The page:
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Nature Journal - The Cardinal Family in Our Yard

Updated: Apr 23, 2023

watercolor female cardinal
Watercolor by M

If you're a bird enthusiast, you may have had the pleasure of observing a family of Northern Cardinals. These birds are a common sight in many parts of North America, and they're easily recognizable thanks to their striking red plumage. In fact, we have a cardinal family living in our holly bushes, and they're always so pleasantly loud. These birds are not afraid of people, and can be seen every day, making them a favorite among backyard birdwatchers. As a bird lover, I'm particularly fond of the female birds with their more gentle red plumage. In this blog post, we'll share five fun facts about Northern Cardinals, as well as some wildlife garden tips for attracting and supporting these beautiful birds in your own backyard.

Fun Facts about Northern Cardinals:

  1. The bright red color of male Northern Cardinals is a result of their diet. The more pigment they consume from food sources like berries and insects, the brighter their feathers become.

  2. Unlike many other bird species, both male and female Northern Cardinals sing. Their songs are complex and melodious, with a variety of whistles and trills.

  3. Northern Cardinals are monogamous and mate for life. They often stay together throughout the year, even during the non-breeding season.

  4. Northern Cardinals are not afraid of humans and can be quite bold around bird feeders. They have even been known to attack their own reflections in windows, mistaking them for rival males.

  5. In addition to their bright red plumage, male Northern Cardinals have a distinctive black "mask" around their eyes. This helps to reduce glare and improve their vision while foraging.

Wildlife Garden Tips for Northern Cardinals:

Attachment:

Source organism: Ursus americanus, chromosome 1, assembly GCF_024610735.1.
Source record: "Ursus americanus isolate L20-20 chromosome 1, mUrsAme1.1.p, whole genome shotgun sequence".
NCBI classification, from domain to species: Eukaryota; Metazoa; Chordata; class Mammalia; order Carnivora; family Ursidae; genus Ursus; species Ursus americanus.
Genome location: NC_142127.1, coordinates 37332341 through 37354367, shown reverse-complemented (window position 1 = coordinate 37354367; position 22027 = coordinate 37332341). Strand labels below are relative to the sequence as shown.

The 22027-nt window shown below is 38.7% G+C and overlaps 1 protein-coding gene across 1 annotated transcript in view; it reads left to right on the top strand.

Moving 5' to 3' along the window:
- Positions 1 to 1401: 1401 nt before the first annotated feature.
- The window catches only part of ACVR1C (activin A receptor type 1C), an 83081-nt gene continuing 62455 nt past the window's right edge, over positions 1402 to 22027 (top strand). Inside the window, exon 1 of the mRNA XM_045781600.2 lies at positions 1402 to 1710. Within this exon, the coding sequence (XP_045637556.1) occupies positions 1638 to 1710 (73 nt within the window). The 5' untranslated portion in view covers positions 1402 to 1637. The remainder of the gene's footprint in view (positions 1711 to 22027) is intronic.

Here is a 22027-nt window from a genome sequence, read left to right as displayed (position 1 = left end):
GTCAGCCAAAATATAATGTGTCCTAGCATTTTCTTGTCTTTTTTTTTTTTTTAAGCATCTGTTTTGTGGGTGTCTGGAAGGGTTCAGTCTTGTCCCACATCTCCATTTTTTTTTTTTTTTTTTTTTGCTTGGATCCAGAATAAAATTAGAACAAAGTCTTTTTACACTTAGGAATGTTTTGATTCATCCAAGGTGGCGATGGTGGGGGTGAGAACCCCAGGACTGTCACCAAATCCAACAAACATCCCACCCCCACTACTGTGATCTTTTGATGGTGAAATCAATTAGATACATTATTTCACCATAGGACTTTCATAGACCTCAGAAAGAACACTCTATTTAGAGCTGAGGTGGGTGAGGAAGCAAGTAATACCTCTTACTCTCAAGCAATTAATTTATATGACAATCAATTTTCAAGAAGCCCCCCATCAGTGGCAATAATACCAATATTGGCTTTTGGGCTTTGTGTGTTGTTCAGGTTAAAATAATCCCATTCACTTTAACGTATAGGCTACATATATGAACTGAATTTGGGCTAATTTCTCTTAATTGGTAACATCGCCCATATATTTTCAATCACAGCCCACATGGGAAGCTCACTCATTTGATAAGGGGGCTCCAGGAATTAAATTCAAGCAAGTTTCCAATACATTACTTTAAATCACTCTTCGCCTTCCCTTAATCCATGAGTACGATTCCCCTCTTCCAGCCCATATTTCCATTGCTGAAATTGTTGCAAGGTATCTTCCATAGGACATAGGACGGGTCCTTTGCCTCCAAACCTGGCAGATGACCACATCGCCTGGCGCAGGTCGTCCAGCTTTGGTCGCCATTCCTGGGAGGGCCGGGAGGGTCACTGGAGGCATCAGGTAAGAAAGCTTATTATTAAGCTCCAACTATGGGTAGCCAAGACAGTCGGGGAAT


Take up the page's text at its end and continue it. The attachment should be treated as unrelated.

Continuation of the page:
1. Provide food: Northern Cardinals love sunflower seeds, safflower seeds, and millet. Offer these foods in a bird feeder to attract them to your garden.

  2. Create shelter: Northern Cardinals prefer to nest in dense shrubs and bushes. Plant native shrubs like dogwood, sumac, and viburnum to provide cover and nesting sites.

  3. Offer water: Like all birds, Northern Cardinals need a reliable source of water. Provide a bird bath or shallow dish of water for them to drink and bathe in.

  4. Avoid pesticides: Pesticides can be harmful to Northern Cardinals and other wildlife. Instead, use natural pest control methods like companion planting and handpicking pests.

  5. Plant native plants: Native plants are essential for supporting local ecosystems. Choose native plants that provide food and shelter for Northern Cardinals, like oak trees, black-eyed susans, and serviceberry bushes.

Useful Reference Links:

  1. Cornell Lab of Ornithology - Northern Cardinal:

  2. National Audubon Society - How to Attract Cardinals:

  3. The Spruce - How to Attract Northern Cardinals to Your Yard:

  4. University of Florida IFAS Extension - Gardening for Birds:

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